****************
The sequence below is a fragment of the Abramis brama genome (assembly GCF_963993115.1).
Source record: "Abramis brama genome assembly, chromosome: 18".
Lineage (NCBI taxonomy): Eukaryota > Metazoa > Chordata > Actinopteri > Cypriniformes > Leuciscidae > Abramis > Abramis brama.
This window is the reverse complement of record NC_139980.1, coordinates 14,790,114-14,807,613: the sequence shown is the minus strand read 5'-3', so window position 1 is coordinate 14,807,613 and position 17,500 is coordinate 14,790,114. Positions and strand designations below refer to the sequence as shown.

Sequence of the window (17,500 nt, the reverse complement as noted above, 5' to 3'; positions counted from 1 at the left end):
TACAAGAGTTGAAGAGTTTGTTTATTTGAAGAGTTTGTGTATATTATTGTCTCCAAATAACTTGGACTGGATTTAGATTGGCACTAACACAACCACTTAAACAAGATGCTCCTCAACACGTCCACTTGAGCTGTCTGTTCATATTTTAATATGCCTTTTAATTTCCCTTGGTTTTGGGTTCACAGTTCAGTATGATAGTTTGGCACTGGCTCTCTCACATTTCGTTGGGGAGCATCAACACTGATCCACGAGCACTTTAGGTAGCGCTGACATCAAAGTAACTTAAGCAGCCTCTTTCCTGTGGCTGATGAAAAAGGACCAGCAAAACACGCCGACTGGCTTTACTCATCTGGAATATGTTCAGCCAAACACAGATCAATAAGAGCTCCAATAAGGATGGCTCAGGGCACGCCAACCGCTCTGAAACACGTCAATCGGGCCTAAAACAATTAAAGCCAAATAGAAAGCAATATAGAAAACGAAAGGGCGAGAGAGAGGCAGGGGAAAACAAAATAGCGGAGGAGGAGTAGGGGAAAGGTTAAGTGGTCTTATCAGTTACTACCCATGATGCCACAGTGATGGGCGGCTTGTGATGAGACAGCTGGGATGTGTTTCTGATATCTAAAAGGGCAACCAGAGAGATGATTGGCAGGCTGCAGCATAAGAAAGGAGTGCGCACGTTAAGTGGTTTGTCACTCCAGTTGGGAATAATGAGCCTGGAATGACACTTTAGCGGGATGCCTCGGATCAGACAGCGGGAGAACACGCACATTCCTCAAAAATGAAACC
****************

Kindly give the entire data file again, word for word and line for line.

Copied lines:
The sequence below is a fragment of the Abramis brama genome (assembly GCF_963993115.1).
Source record: "Abramis brama genome assembly, chromosome: 18".
Lineage (NCBI taxonomy): Eukaryota > Metazoa > Chordata > Actinopteri > Cypriniformes > Leuciscidae > Abramis > Abramis brama.
This window is the reverse complement of record NC_139980.1, coordinates 14,790,114-14,807,613: the sequence shown is the minus strand read 5'-3', so window position 1 is coordinate 14,807,613 and position 17,500 is coordinate 14,790,114. Positions and strand designations below refer to the sequence as shown.

Sequence of the window (17,500 nt, the reverse complement as noted above, 5' to 3'; positions counted from 1 at the left end):
TACAAGAGTTGAAGAGTTTGTTTATTTGAAGAGTTTGTGTATATTATTGTCTCCAAATAACTTGGACTGGATTTAGATTGGCACTAACACAACCACTTAAACAAGATGCTCCTCAACACGTCCACTTGAGCTGTCTGTTCATATTTTAATATGCCTTTTAATTTCCCTTGGTTTTGGGTTCACAGTTCAGTATGATAGTTTGGCACTGGCTCTCTCACATTTCGTTGGGGAGCATCAACACTGATCCACGAGCACTTTAGGTAGCGCTGACATCAAAGTAACTTAAGCAGCCTCTTTCCTGTGGCTGATGAAAAAGGACCAGCAAAACACGCCGACTGGCTTTACTCATCTGGAATATGTTCAGCCAAACACAGATCAATAAGAGCTCCAATAAGGATGGCTCAGGGCACGCCAACCGCTCTGAAACACGTCAATCGGGCCTAAAACAATTAAAGCCAAATAGAAAGCAATATAGAAAACGAAAGGGCGAGAGAGAGGCAGGGGAAAACAAAATAGCGGAGGAGGAGTAGGGGAAAGGTTAAGTGGTCTTATCAGTTACTACCCATGATGCCACAGTGATGGGCGGCTTGTGATGAGACAGCTGGGATGTGTTTCTGATATCTAAAAGGGCAACCAGAGAGATGATTGGCAGGCTGCAGCATAAGAAAGGAGTGCGCACGTTAAGTGGTTTGTCACTCCAGTTGGGAATAATGAGCCTGGAATGACACTTTAGCGGGATGCCTCGGATCAGACAGCGGGAGAACACGCACATTCCTCAAAAATGAAACC